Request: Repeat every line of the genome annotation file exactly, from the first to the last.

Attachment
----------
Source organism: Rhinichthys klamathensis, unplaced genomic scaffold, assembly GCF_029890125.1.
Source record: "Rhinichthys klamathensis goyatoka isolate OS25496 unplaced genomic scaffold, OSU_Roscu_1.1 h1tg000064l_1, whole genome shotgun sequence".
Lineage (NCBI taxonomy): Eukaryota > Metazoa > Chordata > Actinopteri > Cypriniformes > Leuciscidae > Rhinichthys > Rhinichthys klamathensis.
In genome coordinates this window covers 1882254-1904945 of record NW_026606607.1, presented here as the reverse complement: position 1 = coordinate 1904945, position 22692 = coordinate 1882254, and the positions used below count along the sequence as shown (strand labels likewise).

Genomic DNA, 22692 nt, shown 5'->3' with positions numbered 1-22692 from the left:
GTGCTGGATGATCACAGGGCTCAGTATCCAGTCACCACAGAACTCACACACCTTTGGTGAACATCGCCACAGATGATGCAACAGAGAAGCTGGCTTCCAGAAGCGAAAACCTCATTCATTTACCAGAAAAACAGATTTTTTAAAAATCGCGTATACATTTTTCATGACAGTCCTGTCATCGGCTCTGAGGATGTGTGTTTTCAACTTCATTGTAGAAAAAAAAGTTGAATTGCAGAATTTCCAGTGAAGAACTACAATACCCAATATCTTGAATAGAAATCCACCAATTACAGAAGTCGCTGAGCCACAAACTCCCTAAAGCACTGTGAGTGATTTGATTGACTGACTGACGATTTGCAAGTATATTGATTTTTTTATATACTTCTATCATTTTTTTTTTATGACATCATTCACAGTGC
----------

Source organism: Rhinichthys klamathensis, unplaced genomic scaffold, assembly GCF_029890125.1.
Source record: "Rhinichthys klamathensis goyatoka isolate OS25496 unplaced genomic scaffold, OSU_Roscu_1.1 h1tg000064l_1, whole genome shotgun sequence".
Lineage (NCBI taxonomy): Eukaryota > Metazoa > Chordata > Actinopteri > Cypriniformes > Leuciscidae > Rhinichthys > Rhinichthys klamathensis.
In genome coordinates this window covers 1882254-1904945 of record NW_026606607.1, presented here as the reverse complement: position 1 = coordinate 1904945, position 22692 = coordinate 1882254, and the positions used below count along the sequence as shown (strand labels likewise).

Genomic DNA, 22692 nt, shown 5'->3' with positions numbered 1-22692 from the left:
GTGCTGGATGATCACAGGGCTCAGTATCCAGTCACCACAGAACTCACACACCTTTGGTGAACATCGCCACAGATGATGCAACAGAGAAGCTGGCTTCCAGAAGCGAAAACCTCATTCATTTACCAGAAAAACAGATTTTTTAAAAATCGCGTATACATTTTTCATGACAGTCCTGTCATCGGCTCTGAGGATGTGTGTTTTCAACTTCATTGTAGAAAAAAAAGTTGAATTGCAGAATTTCCAGTGAAGAACTACAATACCCAATATCTTGAATAGAAATCCACCAATTACAGAAGTCGCTGAGCCACAAACTCCCTAAAGCACTGTGAGTGATTTGATTGACTGACTGACGATTTGCAAGTATATTGATTTTTTTATATACTTCTATCATTTTTTTTTTATGACATCATTCACAGTGC